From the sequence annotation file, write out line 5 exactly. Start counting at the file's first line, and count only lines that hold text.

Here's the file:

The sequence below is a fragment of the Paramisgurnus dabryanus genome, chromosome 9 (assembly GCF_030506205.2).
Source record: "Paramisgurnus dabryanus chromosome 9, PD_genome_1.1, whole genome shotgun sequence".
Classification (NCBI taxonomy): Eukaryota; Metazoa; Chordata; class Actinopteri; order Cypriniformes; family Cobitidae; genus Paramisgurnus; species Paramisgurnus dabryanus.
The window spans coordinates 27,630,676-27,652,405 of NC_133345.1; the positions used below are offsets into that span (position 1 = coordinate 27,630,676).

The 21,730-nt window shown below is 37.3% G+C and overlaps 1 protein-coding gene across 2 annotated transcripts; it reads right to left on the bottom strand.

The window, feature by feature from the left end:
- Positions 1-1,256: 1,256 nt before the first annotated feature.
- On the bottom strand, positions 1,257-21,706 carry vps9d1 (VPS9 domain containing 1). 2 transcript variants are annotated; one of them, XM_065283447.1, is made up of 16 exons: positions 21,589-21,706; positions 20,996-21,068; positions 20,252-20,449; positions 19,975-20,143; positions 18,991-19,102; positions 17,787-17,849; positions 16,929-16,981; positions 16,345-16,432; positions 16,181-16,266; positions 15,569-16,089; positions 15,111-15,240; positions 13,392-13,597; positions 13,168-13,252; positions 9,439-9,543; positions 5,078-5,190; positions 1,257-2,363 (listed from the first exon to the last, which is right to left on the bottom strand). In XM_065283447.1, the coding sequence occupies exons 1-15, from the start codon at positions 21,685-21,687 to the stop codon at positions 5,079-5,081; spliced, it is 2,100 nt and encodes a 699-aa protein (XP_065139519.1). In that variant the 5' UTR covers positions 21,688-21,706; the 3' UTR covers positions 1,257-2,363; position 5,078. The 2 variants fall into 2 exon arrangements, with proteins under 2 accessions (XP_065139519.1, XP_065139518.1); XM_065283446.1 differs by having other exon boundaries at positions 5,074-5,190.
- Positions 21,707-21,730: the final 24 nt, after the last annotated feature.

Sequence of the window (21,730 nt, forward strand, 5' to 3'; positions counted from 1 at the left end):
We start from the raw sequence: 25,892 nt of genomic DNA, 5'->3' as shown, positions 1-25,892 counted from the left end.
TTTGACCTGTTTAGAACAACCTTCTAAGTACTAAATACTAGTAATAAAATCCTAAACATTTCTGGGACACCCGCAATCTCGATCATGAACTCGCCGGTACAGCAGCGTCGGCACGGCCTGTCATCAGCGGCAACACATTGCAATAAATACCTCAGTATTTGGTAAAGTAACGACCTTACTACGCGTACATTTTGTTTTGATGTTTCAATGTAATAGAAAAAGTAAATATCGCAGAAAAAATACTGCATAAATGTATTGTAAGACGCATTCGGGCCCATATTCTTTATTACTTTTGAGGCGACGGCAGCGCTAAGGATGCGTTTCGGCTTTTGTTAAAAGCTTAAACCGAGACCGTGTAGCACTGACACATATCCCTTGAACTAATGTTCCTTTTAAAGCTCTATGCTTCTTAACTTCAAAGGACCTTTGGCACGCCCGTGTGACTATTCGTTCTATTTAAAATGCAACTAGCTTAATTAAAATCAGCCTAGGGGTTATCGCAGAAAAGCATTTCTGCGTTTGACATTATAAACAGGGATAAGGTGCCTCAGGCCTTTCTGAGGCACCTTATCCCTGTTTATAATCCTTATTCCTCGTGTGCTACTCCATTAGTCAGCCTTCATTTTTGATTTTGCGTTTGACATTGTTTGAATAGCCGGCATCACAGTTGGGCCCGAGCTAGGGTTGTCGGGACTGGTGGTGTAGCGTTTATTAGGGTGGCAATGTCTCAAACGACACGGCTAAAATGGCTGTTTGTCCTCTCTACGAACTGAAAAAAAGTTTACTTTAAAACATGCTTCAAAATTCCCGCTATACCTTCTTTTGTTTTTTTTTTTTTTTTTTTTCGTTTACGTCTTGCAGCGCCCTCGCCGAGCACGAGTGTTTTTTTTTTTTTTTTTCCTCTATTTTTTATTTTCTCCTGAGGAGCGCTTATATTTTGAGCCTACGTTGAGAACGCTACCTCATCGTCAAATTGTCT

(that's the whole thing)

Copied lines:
The 21,730-nt window shown below is 37.3% G+C and overlaps 1 protein-coding gene across 2 annotated transcripts; it reads right to left on the bottom strand.